This would not be so bad if we were—as both individuals and organizations—knowingly engaged in the development and definition of a new hybrid field, something along the lines of one of the ‘ur models’ in the sociology of science: the emergence of molecular biology from the collision of biology and chemistry described by R K Merton in the “Cold Springs Harbor” paper. A kind of consensual domain formation, through the integration and re-grounding of disparate practices engaged with common problems.

But that doesn’t seem to apply here. Terms like “applied anthropology” or worse, “user research” don’t seem at all to have the gravitas of “culture studies” or “developmental psychology” or even “comparative vertebrate anatomy,” yet alone speak to something more richly formulated than the application of an approach to a setting. A bit like saying that Howard Becker is a “cultural institution interviewer.”

There is a space here. But we have yet to populate it with theory that has been developed here. It is hard to be either heterodox or orthodox when all your doxa is elsewhere. We use theory, but we tend to borrow it from other domains, and too often, it is barely changed in the borrowing. Work in industry is often, at least implicitly, treated like a field site. Industry is a place where theory might be tried out, tested, but it is not what theory is about. For some reason, the very well known movie image of the hero of Mission Impossible, suspended above the floor of the top-secret vault, but touching nothing, came to mind. Dropped in from above, getting very close without ever putting a foot down.

Application of methodology to an arena doesn’t make a domain, or a discipline. Theory debate does. Theory must engage the conversations here, work in this set of gaps and spaces. And we need to articulate the characteristics of the space itself which peculiarly affect the development of theory. To play a central role, and to have continuity, theory can’t simply be a frame around the execution of research while remaining grounded in some other domain’s core questions, core lines of argument and central conceptual definitions.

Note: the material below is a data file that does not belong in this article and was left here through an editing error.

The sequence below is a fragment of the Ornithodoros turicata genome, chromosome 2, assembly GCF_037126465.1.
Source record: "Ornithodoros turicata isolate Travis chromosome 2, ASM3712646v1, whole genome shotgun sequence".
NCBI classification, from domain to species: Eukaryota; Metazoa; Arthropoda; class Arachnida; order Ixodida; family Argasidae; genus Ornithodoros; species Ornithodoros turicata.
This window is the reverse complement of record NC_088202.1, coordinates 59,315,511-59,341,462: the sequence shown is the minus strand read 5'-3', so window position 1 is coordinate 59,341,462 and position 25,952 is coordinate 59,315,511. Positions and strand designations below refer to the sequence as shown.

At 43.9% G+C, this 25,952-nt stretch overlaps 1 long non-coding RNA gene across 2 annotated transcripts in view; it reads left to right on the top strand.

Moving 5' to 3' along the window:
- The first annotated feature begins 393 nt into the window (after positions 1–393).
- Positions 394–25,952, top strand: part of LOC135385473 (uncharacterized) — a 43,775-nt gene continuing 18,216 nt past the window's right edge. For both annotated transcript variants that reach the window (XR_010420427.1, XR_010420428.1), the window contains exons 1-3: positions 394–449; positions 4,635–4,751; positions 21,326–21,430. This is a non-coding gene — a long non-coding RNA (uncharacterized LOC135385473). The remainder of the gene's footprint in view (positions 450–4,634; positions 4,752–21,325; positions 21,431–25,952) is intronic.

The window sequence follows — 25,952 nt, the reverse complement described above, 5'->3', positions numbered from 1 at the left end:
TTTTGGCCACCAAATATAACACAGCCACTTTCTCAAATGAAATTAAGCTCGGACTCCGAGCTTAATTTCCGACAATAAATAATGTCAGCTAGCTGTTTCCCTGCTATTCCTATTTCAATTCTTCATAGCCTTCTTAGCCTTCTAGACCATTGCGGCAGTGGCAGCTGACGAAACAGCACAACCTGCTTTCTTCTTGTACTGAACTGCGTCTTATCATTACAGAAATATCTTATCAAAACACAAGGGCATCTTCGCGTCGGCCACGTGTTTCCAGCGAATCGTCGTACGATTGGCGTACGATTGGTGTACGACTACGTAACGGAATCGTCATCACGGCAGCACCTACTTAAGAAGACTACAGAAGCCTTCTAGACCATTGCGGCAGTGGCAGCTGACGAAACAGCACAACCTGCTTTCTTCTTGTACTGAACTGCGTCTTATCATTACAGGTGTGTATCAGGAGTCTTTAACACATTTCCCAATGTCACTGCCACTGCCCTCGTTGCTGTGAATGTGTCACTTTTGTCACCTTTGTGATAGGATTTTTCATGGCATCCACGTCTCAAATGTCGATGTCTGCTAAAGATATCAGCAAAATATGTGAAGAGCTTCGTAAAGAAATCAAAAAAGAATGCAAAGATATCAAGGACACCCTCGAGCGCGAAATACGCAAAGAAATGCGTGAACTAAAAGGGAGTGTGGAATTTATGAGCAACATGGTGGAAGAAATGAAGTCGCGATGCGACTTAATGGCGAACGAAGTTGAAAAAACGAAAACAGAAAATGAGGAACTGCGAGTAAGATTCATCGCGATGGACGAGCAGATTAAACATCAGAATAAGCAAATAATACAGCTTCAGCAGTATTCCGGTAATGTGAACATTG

The continual evolution of questions at the heart of theoretical dialogue cannot happen without language and a body of work against which to frame them. We may be looking at women’s deodorants for the fifteenth time, but does the fact that we are doing it for a client mean that we need to pretend that we are doing so for the first time? Topics like this will only get more interesting if there are constructs to be interrogated, if there is theory to be extended in and through the examination of them.

I recognize that there is not a particular definition or description of what “counts” as theory here. We bring differences even in that from our different disciplinary roots. Building a definition of what theory is and does for us must be a long arc of conversation and in some senses, it will be a yardstick of disciplinary maturity.

So perhaps it is not so much a question of locating “here” as it is of engaging with the place where we find ourselves already. Best said, I’d argue, in the immortal 70’s bumper-sticker phrase of Baba Ram Dass, “Be Here Now.”


One of the opportunities slash challenges for theory in this space is that there are a lot of interested parties out there in the dark: